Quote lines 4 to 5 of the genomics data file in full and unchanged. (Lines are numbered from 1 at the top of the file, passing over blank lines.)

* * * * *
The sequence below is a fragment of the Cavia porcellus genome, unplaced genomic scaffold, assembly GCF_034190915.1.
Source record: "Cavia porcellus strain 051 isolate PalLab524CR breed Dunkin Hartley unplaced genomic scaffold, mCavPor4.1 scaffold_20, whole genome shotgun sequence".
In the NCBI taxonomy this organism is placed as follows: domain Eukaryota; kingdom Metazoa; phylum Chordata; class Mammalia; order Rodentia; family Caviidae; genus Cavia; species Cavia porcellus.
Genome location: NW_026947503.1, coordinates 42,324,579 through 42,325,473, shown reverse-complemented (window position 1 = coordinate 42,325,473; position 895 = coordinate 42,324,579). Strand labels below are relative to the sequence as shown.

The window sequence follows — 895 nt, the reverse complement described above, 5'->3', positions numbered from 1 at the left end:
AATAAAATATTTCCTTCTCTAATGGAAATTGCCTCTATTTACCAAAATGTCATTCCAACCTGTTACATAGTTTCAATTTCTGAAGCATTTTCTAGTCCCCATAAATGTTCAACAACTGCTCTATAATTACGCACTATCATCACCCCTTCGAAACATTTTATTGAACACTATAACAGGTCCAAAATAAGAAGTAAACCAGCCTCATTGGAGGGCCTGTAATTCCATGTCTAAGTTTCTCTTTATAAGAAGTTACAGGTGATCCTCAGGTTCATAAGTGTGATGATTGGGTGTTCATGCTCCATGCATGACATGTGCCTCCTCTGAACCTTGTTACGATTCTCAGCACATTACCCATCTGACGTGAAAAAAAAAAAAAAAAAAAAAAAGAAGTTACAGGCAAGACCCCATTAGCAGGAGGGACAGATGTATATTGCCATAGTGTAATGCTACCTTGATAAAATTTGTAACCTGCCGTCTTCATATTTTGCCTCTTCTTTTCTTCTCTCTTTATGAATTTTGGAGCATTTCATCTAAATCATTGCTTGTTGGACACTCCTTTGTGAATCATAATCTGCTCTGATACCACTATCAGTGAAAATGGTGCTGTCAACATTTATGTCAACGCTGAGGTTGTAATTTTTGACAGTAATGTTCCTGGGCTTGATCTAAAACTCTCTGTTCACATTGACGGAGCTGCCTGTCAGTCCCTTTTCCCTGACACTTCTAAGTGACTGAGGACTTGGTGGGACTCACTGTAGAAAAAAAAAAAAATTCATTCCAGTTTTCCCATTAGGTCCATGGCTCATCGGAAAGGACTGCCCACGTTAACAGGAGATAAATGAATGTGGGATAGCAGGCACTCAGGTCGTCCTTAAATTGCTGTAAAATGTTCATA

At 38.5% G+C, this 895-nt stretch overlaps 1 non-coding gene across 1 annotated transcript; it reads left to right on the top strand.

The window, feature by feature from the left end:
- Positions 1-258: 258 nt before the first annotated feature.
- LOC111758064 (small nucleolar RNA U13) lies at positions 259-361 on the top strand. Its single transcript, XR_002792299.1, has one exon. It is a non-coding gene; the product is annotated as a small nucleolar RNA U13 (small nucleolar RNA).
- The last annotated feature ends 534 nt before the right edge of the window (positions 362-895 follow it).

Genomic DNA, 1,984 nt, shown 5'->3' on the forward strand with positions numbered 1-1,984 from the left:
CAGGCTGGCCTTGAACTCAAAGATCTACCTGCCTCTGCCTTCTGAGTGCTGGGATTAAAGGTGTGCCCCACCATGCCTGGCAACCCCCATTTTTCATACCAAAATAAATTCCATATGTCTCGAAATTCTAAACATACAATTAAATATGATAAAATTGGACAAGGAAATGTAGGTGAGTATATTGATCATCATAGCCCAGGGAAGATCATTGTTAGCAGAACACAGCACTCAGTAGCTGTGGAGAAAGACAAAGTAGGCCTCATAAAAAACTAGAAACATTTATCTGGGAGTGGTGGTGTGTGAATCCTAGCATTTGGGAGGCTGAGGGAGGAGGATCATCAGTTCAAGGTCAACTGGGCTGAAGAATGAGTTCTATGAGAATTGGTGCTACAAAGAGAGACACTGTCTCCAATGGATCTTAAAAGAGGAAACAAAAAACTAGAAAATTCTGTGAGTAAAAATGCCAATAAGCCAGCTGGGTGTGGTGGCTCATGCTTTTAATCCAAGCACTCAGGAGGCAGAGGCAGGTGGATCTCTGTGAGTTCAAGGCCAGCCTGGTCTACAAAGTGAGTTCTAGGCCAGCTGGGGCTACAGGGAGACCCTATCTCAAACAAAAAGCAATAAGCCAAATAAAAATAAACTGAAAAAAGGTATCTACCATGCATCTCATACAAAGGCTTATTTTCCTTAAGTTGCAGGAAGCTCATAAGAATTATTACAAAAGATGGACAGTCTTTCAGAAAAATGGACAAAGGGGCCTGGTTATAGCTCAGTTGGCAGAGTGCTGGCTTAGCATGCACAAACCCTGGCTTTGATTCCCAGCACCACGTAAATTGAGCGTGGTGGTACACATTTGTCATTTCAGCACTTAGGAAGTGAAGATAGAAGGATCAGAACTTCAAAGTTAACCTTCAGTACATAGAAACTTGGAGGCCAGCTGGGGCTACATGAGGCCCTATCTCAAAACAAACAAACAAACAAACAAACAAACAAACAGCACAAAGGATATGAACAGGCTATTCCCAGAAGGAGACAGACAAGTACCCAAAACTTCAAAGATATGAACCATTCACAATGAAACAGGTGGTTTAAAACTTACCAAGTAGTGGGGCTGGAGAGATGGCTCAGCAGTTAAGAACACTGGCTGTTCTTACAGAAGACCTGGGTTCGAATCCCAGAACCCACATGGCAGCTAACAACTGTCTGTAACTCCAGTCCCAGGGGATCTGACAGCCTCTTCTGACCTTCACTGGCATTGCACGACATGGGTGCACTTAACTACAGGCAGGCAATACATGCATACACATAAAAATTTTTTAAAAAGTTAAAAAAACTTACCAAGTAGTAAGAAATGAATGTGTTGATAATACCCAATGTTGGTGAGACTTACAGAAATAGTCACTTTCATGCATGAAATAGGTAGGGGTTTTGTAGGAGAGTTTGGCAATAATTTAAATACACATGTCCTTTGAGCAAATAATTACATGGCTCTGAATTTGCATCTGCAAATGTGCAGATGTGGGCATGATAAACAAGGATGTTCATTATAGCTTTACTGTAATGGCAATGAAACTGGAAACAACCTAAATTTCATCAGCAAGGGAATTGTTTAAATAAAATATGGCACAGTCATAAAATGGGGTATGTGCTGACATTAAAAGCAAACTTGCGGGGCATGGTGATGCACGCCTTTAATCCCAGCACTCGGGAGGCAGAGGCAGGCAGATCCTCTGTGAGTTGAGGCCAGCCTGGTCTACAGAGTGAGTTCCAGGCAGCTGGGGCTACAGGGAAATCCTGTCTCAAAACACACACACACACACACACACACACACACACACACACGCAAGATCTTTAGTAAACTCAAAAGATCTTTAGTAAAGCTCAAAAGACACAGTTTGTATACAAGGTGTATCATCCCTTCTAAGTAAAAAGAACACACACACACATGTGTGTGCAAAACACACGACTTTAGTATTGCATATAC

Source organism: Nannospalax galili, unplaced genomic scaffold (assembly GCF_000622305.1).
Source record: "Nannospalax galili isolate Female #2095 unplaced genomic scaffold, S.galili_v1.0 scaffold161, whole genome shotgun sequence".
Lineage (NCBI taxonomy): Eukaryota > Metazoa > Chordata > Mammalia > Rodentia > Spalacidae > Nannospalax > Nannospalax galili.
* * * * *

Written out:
Genome location: NW_026947503.1, coordinates 42,324,579 through 42,325,473, shown reverse-complemented (window position 1 = coordinate 42,325,473; position 895 = coordinate 42,324,579). Strand labels below are relative to the sequence as shown.

The window sequence follows — 895 nt, the reverse complement described above, 5'->3', positions numbered from 1 at the left end: